Wel­come di­ver­sion

Yachting Monthly - - PILOTAGE UPDATE -

a co­conut tree and chopped off the top to re­duce windage. Then they emp­tied out the deep freezer, punched holes in the top, put their two small chil­dren in­side and tied it se­curely to a tree. Fi­nally, they each climbed back up their trees and tied them­selves to the trunk. The is­land was com­pletely washed over, and only a very few frond­less palm tree trunks re­mained, but the fam­ily sur­vived. The French gov­ern­ment in Tahiti sent a land­ing craft to take the in­hab­i­tants back to their home is­land of Maupiti, lo­cated 30 miles west of Bora Bora. For many years af­ter the cy­clone, Mopelia’s only per­ma­nent in­hab­i­tants were Hina, a young Tahi­tian girl from Maupiti, plus a reclu­sive French­man and his fam­ily. Hina loves the di­ver­sion from work­ing co­pra that yachties bring, es­pe­cially when some­one is a gui­tar or chess player. Ev­ery time we’ve vis­ited in the past 20 years we al­ways ask if we can have a potluck din­ner on the beach at her place and she al­ways says yes, re­mind­ing me to bake a huge batch of brown­ies. An open in­vi­ta­tion goes out to all the yachts in the an­chor­age to bring them­selves and any mu­si­cal in­stru­ments, and on our last visit in 2015, Edgar, a re­cent ar­rival from Tahiti, who lives a lit­tle way down the beach, brought co­conut crabs while Hina went free-div­ing on the reef for lob­ster.

I al­ways ask Hina if she needs any­thing. Some­times she’ll ask for cook­ing oil, onions or gar­lic, but in­evitably, she’ll say, ‘Don’t for­get to bring ice cream next year!’ As she has only a tiny Honda gen­er­a­tor, which she uses for lights, any­thing cold must seem a real treat. Amanda al­ways teases, say­ing we’ll bring taro and co­conut flavour ice-cream, to which Hina turns up her nose, de­mand­ing ‘Cho­co­late!’

This year we brought ice cream bars from Bora Bora. Poly­ne­sians think it rude to eat while guests are present, so I had to re­peat­edly urge Hina to en­joy her ice cream be­fore it turned into a pud­dle in the trop­i­cal heat.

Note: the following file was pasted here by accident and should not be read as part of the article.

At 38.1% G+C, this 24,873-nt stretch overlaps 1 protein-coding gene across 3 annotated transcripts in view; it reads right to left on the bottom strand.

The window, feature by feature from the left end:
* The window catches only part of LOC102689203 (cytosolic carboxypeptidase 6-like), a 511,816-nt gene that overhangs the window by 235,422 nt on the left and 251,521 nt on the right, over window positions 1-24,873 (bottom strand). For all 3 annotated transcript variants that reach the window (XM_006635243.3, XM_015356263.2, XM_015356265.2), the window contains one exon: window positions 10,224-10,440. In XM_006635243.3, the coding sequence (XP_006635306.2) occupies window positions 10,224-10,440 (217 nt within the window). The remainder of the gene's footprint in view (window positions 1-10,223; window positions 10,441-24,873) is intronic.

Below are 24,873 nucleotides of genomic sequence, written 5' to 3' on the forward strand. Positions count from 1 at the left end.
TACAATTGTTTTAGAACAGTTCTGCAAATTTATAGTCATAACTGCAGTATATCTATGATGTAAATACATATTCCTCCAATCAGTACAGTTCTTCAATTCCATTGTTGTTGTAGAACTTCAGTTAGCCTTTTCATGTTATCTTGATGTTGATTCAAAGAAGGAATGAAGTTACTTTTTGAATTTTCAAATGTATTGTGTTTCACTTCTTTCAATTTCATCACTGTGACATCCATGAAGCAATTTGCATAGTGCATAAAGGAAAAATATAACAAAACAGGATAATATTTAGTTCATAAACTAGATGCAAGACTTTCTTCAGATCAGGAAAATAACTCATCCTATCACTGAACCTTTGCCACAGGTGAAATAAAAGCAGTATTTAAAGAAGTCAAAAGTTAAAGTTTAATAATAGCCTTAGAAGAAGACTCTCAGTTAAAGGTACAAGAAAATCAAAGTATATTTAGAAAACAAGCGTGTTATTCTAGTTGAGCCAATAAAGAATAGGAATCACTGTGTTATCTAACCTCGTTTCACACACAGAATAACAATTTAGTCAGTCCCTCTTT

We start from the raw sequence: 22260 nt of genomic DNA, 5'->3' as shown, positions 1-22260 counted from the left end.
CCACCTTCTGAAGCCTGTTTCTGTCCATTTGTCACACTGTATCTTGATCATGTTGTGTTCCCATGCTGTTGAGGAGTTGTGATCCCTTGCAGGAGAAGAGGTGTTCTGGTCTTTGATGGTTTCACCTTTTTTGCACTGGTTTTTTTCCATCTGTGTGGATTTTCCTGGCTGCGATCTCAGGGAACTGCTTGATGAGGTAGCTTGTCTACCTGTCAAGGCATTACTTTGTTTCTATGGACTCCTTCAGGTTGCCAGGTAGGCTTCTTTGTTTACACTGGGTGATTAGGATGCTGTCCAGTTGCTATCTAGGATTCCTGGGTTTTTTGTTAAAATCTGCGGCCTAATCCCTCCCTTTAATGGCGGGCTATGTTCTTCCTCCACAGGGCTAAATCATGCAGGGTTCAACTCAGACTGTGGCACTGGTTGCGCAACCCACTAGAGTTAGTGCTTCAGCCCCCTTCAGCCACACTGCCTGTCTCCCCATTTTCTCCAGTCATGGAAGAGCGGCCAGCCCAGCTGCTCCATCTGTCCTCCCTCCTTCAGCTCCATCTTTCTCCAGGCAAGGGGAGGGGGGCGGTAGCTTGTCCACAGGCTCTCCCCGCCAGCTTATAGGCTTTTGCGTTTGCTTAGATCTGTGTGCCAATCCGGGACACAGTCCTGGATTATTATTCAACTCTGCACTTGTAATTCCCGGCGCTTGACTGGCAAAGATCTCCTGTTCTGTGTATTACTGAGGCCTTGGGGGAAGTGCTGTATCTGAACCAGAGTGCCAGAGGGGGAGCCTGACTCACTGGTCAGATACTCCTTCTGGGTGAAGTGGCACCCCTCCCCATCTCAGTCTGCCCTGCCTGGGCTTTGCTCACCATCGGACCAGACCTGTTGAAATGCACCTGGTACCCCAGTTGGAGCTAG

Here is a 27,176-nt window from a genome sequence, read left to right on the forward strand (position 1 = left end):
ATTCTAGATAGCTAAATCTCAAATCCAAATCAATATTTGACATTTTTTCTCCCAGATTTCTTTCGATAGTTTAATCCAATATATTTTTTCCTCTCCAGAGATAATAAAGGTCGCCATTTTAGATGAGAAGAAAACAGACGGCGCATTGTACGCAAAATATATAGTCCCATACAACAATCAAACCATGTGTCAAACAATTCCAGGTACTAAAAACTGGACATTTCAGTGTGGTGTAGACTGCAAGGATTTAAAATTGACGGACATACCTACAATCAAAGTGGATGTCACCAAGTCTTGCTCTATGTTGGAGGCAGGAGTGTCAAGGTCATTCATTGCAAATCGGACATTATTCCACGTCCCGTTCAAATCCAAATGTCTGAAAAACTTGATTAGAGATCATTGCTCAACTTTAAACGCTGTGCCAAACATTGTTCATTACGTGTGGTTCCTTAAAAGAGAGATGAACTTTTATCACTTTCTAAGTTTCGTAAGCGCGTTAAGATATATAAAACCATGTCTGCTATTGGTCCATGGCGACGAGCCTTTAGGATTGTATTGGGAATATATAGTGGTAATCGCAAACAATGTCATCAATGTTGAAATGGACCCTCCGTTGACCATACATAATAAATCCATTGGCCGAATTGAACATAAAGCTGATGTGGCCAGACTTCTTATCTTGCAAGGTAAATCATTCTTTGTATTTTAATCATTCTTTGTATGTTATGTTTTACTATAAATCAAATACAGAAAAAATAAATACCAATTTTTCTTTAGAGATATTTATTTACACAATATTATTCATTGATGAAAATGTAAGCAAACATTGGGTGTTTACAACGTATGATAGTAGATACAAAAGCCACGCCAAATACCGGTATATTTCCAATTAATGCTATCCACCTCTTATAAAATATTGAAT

Af­ter en­joy­ing our re­cent visit with Hina a wind shift to the north­west caused by a pass­ing cold front turned the nor­mally pro­tected an­chor­age into a choppy lee shore, so we mo­tored three miles up­wind, dodg­ing oc­ca­sional pearl floats, to an­chor off Adri­enne and Mar­cello’s com­pound. They’ve now built a cou­ple of houses and own a back­hoe, a speed boat and a truck, but they are as friendly and out­go­ing as ever. They’ve now been joined by two daugh­ters and a son, and hav­ing seen us en­ter the pass they were plan­ning a feast. Un­for­tu­nately the frontal passage meant that soon the wind would be out of the West, pos­si­bly mak­ing the exit from the la­goon im­pass­able. We wanted to stay longer, and Adri­enne even tried ty­ing Amanda to a co­conut tree to stop her leav­ing, but this time we had to set­tle for a short visit and sad good­byes.

In fact, the pass was a true mael­strom and get­ting through with­out bounc­ing off the reef on ei­ther side re­quired to­tal con­cen­tra­tion with quick helm in­puts. Amanda gave the bowthruster con­trol to one of our crew to give even more con­trol at the nar­row­est part and we took two walls of stand­ing green wa­ter over the bow be­fore we were clear of the break­ers. We were very thank­ful for our trusty 95hp en­gine and three-blade pro­pel­ler!

If you plan on sailing to Mopelia, first stop by the mayor’s of­fice on the is­land of Maupiti. Hina’s fa­ther works there and owns a lit­tle shop across the road. There will al­most cer­tainly be some sup­plies that need to be taken to Mopelia, and if you have a freezer aboard, try and squeeze in a con­tainer of cho­co­late ice cream to sur­prise Hina!

Adrien, Mar­cello and the cur­rent crew of Mahina Tiare

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